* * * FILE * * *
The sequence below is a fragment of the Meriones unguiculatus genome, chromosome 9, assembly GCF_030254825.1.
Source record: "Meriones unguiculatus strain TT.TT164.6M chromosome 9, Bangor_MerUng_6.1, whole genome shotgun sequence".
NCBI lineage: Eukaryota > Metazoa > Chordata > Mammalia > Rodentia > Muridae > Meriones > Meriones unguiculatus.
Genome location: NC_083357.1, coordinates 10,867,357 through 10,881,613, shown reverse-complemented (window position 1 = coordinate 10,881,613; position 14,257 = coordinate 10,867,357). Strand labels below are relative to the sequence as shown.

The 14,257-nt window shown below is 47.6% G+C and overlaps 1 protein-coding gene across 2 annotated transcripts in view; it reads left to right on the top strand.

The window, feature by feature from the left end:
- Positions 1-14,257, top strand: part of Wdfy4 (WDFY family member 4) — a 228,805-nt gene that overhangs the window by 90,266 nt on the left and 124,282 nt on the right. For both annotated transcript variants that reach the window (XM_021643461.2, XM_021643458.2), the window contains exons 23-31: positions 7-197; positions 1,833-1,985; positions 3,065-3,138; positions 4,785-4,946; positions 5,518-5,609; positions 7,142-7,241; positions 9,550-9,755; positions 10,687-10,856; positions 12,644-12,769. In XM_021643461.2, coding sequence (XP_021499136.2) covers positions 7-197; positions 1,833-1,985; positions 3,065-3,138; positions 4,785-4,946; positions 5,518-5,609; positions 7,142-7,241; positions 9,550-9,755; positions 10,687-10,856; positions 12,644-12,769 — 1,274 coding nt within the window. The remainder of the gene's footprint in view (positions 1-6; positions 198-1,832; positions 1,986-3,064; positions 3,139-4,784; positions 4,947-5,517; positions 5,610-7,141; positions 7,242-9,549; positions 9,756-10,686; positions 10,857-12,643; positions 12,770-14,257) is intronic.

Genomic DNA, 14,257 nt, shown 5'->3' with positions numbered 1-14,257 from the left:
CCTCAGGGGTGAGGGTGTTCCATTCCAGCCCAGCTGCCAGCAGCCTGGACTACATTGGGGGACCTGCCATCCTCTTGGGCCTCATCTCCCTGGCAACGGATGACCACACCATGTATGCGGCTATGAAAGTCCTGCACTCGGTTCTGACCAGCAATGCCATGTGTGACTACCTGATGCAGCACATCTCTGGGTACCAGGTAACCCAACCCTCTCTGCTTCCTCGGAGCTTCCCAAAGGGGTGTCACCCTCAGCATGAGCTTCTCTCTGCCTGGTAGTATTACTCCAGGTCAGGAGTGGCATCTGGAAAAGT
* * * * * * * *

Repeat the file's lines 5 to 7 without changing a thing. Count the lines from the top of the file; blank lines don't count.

The 14,257-nt window shown below is 47.6% G+C and overlaps 1 protein-coding gene across 2 annotated transcripts in view; it reads left to right on the top strand.

The window, feature by feature from the left end:
- Positions 1-14,257, top strand: part of Wdfy4 (WDFY family member 4) — a 228,805-nt gene that overhangs the window by 90,266 nt on the left and 124,282 nt on the right. For both annotated transcript variants that reach the window (XM_021643461.2, XM_021643458.2), the window contains exons 23-31: positions 7-197; positions 1,833-1,985; positions 3,065-3,138; positions 4,785-4,946; positions 5,518-5,609; positions 7,142-7,241; positions 9,550-9,755; positions 10,687-10,856; positions 12,644-12,769. In XM_021643461.2, coding sequence (XP_021499136.2) covers positions 7-197; positions 1,833-1,985; positions 3,065-3,138; positions 4,785-4,946; positions 5,518-5,609; positions 7,142-7,241; positions 9,550-9,755; positions 10,687-10,856; positions 12,644-12,769 — 1,274 coding nt within the window. The remainder of the gene's footprint in view (positions 1-6; positions 198-1,832; positions 1,986-3,064; positions 3,139-4,784; positions 4,947-5,517; positions 5,610-7,141; positions 7,242-9,549; positions 9,756-10,686; positions 10,857-12,643; positions 12,770-14,257) is intronic.